Biopesticides: New Wave of Control
So what are they? The term encompasses several classes which include micro-organisms, naturally-occurring substances, and substances produced by plants.
Sept. 2015 – In virtually all areas of horticulture today, there is a place for both biopesticides and traditional agrochemicals. Maximum benefits can be achieved through the integration of the two strategies in an approach known as Integrated Pest Management (IPM).
IPM is an effective and environmentally sensitive approach to pest management that relies on a combination of cultural, biological and chemical means to control pests.
Most people in agriculture understand the definition of a traditional crop protectant. So what exactly are biopesticides? The term encompasses several classes which include micro-organisms, naturally occurring substances, and substances produced by plants.
Biopesticides are the fastest growing segment of the crop protection market.
According to a Meister Media special report, the biopesticide market increased over 200 per cent from 2007 to 2012. Growth has been driven by the need to reduce chemical pesticide residues, stricter import and supermarket standards, the shorter pre-harvest and re-entry intervals assigned to biopesticides, and a push for new and innovative techniques for managing resistance.
Regulations in the European Union have also provided significant impetus to incorporate more biopesticides into crop protection programs. Advances in product development, research and extension also help meet these needs.
The biopesticide industry has evolved significantly over the past 30 years with innovations in manufacturing, formulation, and application technologies, and investment in sound technical support. The biopesticide market has also moved from solely being the domain of small companies to a leading investment area for large agrochemical companies such as Syngenta, BASF, Monsanto, Bayer Crop Science and DuPont.
So why use biopesticides and how can they work for you?
Biopesticides have no chemical residues, typically have minimal impact on beneficial non-target organisms (such as predators, parasitoids and pollinators), are not prone to resistance, are safer for workers and the environment, enhance crop yields and provide harvest flexibility.
Biopesticides have no Maximum Residue Limit (MRL) and no re-entry or pre-harvest interval. This allows growers to access new markets, particularly in the EU where there are strict residue regulations. Additionally, growers can apply a biopesticide up until the day of harvest, providing protection in the absence of a traditional chemical.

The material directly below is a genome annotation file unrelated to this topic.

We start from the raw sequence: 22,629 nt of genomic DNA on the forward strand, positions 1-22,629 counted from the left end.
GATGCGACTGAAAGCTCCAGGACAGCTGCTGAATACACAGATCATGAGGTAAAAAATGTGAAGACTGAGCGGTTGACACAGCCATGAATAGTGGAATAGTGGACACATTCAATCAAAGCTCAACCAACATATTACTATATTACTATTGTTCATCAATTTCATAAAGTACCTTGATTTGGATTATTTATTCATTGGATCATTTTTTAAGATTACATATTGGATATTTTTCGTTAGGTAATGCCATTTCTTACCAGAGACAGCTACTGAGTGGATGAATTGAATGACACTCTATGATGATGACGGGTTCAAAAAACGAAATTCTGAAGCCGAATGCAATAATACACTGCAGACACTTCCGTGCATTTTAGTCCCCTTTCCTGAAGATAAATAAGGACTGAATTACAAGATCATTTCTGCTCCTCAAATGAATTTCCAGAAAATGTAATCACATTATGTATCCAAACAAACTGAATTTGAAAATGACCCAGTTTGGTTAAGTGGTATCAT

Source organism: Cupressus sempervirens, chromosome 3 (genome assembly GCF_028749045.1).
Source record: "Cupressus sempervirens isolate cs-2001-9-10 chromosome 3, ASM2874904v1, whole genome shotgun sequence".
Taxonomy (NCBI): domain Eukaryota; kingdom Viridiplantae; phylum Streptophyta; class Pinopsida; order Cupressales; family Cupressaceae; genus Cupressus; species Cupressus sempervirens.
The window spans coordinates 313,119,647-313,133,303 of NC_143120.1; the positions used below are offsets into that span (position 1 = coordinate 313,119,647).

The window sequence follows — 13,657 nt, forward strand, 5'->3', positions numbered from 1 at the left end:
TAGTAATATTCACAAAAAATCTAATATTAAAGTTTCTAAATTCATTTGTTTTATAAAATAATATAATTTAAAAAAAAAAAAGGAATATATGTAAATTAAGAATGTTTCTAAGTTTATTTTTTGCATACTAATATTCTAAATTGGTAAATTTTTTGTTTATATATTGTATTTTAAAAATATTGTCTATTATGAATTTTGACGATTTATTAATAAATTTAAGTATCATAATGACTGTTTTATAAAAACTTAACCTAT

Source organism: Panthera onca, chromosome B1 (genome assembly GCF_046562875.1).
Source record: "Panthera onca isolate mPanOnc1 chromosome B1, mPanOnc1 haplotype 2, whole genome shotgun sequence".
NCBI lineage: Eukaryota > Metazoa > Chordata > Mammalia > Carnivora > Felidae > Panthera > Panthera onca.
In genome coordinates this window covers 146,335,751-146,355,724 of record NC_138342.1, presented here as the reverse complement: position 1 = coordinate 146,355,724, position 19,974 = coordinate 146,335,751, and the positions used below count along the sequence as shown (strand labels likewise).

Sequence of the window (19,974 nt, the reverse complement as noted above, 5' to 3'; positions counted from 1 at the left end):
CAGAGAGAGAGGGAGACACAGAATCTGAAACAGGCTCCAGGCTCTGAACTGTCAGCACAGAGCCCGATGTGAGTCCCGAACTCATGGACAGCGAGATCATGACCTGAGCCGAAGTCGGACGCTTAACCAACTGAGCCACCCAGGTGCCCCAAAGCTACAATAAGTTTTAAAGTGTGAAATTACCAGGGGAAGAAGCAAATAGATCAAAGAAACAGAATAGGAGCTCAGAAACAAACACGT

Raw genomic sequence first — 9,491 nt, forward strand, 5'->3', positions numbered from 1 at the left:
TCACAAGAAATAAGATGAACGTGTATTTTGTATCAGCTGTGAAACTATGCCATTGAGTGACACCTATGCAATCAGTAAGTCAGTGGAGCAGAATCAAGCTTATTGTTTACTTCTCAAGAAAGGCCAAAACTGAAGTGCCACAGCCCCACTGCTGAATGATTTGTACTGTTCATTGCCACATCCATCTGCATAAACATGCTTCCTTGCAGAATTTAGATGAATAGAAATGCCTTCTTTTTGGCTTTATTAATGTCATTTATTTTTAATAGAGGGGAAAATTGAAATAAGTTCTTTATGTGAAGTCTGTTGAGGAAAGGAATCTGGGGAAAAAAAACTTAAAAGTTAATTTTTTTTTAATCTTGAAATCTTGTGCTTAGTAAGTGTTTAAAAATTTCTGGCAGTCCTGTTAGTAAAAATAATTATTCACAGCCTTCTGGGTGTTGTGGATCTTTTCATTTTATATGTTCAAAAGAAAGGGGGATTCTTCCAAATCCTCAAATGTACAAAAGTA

In the past, biopesticides were perceived as difficult to use and not reliable. Getting the maximum benefit out of them requires knowledge of your crop, the pest or pathogen biology and how the product works.
It is essential that a microbial pesticide be applied at the right time and place. It is also important for growers to work with registered products and established suppliers offering strong technical support programs.
There is a learning curve for those just starting out, but biopesticides can deliver significant value when used properly, and can be readily integrated with other crop management tactics. Biopesticides are best used in a preventive and suppressive manner rather than curative, which requires a proactive approach to crop health.
One of the misnomers of biopesticides is that they are used only for organic production. However, according to the Biopesticide Industry Alliance (BPIA) about 95 per cent of sales are in conventional systems for use in conjunction with traditional chemistries. Rotation with biopesticides can promote crop health while prolonging the life of traditional chemistries by exposing pests and pathogens to different modes of action which delays development of resistance.
It is important to understand that biopesticides are not silver bullets and should be used within an IPM system. In combination with other strategies, measureable improvements in pest control, water management and crop yields are noted.
ABOUT VINELAND RESEARCH AND INNOVATION CENTRE
Located in the Niagara Region, the Vineland Research and Innovation Centre (Vineland) is a world-class research centre dedicated to horticultural science and innovation. With a highly skilled research team, oversight from an independent board of directors, engagement from an international science advisory committee and collaboration with more than 160 global partners including a stakeholder advisory committee, Vineland’s goal is to enhance Canadian growers’ commercial success through results-oriented innovation.
Vineland is an independent, not-for-profit organization, funded in part by Growing Forward 2, a federal-provincial-territorial initiative.
Vineland’s research program – The Right Tools: Integrating Biocontrol Systems for Impact and Results – is developing effective biocontrol strategies for the control of insect pests and plant pathogens in greenhouse and nursery settings, and providing growers with best management practices integrating conventional and novel approaches.
For more information on Vineland and its research programs, please visit vinelandresearch.com, VinelandResearch on Facebook, or follow @vinelandrsrch on Twitter.
Dr. Anissa Poleatewich is a research scientist, plant pathology, at Vineland Research and Innovation Centre.
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